The artist reduced her palette down to just a few colours within Young Woman in Green Outdoors in the Sun, with green and white tones dominating most of the painting. There is a flash of orange in the background, which sets the sky from just behind a flurry of trees. She keeps the detail across the artwork to a minimum, other than the facial features of the young woman, which is a way of controlling our focus. The lady appears to be sat close to her own home, which drifts into the scene from the left. Perhaps she is sat on a small patio in her back garden. She wears a round white hat which has green detailing on the top, and the colours continue again with her dress, which is predominantly green, but with white frills around her shoulders and neckline. The model has brown hair which is partially covered by her hat and her expression is serious, providing a slight disconnect between artist and sitter. In other examples Cassatt built relationships with her models that would then produce more relaxed expressions and an atmosphere which appeared more comfortable.
Few Impressionists, if any, would have produced as many portraits as Mary Cassatt and she also offered a unique perspective as a female painter. This allowed her work to provide a flash of variety into the group, although she was joined by other women over time who also helped to encourage future female artists. In the present day there is now more interest in Cassatt's work than there ever has been, although it is important to remember that she achieved success and respect purely by her own means, rather than because society was trying to give her particular help, as seems to be the case today. She established an important oeuvre which overcame a number of hurdles and entirely deserves to be celebrated today, purely as a great painter.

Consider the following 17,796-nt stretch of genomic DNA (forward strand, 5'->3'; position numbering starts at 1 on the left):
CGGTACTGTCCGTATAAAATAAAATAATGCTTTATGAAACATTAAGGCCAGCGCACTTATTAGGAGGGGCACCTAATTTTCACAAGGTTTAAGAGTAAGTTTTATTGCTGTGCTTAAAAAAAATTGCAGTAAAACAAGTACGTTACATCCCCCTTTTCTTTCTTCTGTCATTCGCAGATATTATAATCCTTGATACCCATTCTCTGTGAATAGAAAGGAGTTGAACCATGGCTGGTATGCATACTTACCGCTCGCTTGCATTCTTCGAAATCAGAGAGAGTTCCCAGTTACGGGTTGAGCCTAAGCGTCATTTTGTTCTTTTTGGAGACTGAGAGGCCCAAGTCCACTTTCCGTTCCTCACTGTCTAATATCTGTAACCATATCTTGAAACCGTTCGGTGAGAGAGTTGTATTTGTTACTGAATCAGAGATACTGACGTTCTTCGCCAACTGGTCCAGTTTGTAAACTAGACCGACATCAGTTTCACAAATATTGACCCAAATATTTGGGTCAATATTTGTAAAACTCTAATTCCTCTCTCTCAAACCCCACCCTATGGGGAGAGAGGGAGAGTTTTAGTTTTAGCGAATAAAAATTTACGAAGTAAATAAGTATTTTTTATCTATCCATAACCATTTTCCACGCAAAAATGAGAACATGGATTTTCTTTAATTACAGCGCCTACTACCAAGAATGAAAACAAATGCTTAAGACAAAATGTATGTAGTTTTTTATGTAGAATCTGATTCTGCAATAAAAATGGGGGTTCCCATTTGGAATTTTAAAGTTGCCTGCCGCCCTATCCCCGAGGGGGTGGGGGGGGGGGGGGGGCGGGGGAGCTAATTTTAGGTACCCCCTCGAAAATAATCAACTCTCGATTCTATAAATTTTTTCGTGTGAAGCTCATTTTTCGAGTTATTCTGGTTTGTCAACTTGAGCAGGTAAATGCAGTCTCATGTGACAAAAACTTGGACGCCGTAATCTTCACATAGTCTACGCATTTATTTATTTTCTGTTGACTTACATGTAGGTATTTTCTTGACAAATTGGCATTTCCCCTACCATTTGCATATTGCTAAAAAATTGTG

The delightful use of bright colour which is facilitated by the artist's decision to produce this portrait in an outdoor setting will remind some of the work of Joaquin Sorolla, who was a Spanish artist who painted in the style of the French Impressionists. He gave us classic paintings such as Beach at Valencia, The Return from Fishing and Children on the Beach as part of a very large and consistent oevure which helped to widen the boundaries of the global Impressionist movement. He remains much loved within his native Spain and is well served within the permanent collection of the Prado Museum in Madrid which currently has a whole room dedicated to his popular artworks. Although Cassatt was technically a foreigner herself, she is considered very much a part of the French Impressionist movement herself because of her close ties to the country, where she lived for many years.